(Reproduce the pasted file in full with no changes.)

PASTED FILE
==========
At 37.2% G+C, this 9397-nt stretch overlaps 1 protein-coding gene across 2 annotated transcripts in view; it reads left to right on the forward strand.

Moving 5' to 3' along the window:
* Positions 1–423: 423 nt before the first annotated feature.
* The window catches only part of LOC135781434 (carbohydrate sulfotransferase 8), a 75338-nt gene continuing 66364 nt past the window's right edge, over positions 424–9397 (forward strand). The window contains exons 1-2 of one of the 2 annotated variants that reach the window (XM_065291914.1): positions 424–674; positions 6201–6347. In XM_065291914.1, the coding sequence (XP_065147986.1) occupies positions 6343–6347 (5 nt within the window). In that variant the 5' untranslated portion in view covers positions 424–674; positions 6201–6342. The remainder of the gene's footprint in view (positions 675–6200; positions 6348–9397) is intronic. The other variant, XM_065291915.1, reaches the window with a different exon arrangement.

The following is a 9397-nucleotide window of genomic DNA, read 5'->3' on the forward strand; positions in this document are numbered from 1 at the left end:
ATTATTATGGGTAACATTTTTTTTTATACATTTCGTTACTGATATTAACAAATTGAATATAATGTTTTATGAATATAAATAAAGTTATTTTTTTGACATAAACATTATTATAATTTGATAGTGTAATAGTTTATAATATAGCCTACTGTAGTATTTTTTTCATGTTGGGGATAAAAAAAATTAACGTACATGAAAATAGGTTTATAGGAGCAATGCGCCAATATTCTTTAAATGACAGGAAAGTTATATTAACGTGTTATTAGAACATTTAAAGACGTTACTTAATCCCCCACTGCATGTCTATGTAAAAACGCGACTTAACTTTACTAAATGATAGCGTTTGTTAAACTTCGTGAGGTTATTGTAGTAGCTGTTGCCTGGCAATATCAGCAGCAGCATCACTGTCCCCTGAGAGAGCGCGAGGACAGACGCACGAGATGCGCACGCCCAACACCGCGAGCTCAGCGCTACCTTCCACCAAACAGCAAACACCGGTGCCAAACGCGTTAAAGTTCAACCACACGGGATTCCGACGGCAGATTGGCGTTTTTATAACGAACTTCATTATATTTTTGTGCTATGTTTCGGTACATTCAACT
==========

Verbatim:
At 37.2% G+C, this 9397-nt stretch overlaps 1 protein-coding gene across 2 annotated transcripts in view; it reads left to right on the forward strand.

Moving 5' to 3' along the window:
* Positions 1–423: 423 nt before the first annotated feature.
* The window catches only part of LOC135781434 (carbohydrate sulfotransferase 8), a 75338-nt gene continuing 66364 nt past the window's right edge, over positions 424–9397 (forward strand). The window contains exons 1-2 of one of the 2 annotated variants that reach the window (XM_065291914.1): positions 424–674; positions 6201–6347. In XM_065291914.1, the coding sequence (XP_065147986.1) occupies positions 6343–6347 (5 nt within the window). In that variant the 5' untranslated portion in view covers positions 424–674; positions 6201–6342. The remainder of the gene's footprint in view (positions 675–6200; positions 6348–9397) is intronic. The other variant, XM_065291915.1, reaches the window with a different exon arrangement.

The following is a 9397-nucleotide window of genomic DNA, read 5'->3' on the forward strand; positions in this document are numbered from 1 at the left end:
ATTATTATGGGTAACATTTTTTTTTATACATTTCGTTACTGATATTAACAAATTGAATATAATGTTTTATGAATATAAATAAAGTTATTTTTTTGACATAAACATTATTATAATTTGATAGTGTAATAGTTTATAATATAGCCTACTGTAGTATTTTTTTCATGTTGGGGATAAAAAAAATTAACGTACATGAAAATAGGTTTATAGGAGCAATGCGCCAATATTCTTTAAATGACAGGAAAGTTATATTAACGTGTTATTAGAACATTTAAAGACGTTACTTAATCCCCCACTGCATGTCTATGTAAAAACGCGACTTAACTTTACTAAATGATAGCGTTTGTTAAACTTCGTGAGGTTATTGTAGTAGCTGTTGCCTGGCAATATCAGCAGCAGCATCACTGTCCCCTGAGAGAGCGCGAGGACAGACGCACGAGATGCGCACGCCCAACACCGCGAGCTCAGCGCTACCTTCCACCAAACAGCAAACACCGGTGCCAAACGCGTTAAAGTTCAACCACACGGGATTCCGACGGCAGATTGGCGTTTTTATAACGAACTTCATTATATTTTTGTGCTATGTTTCGGTACATTCAACT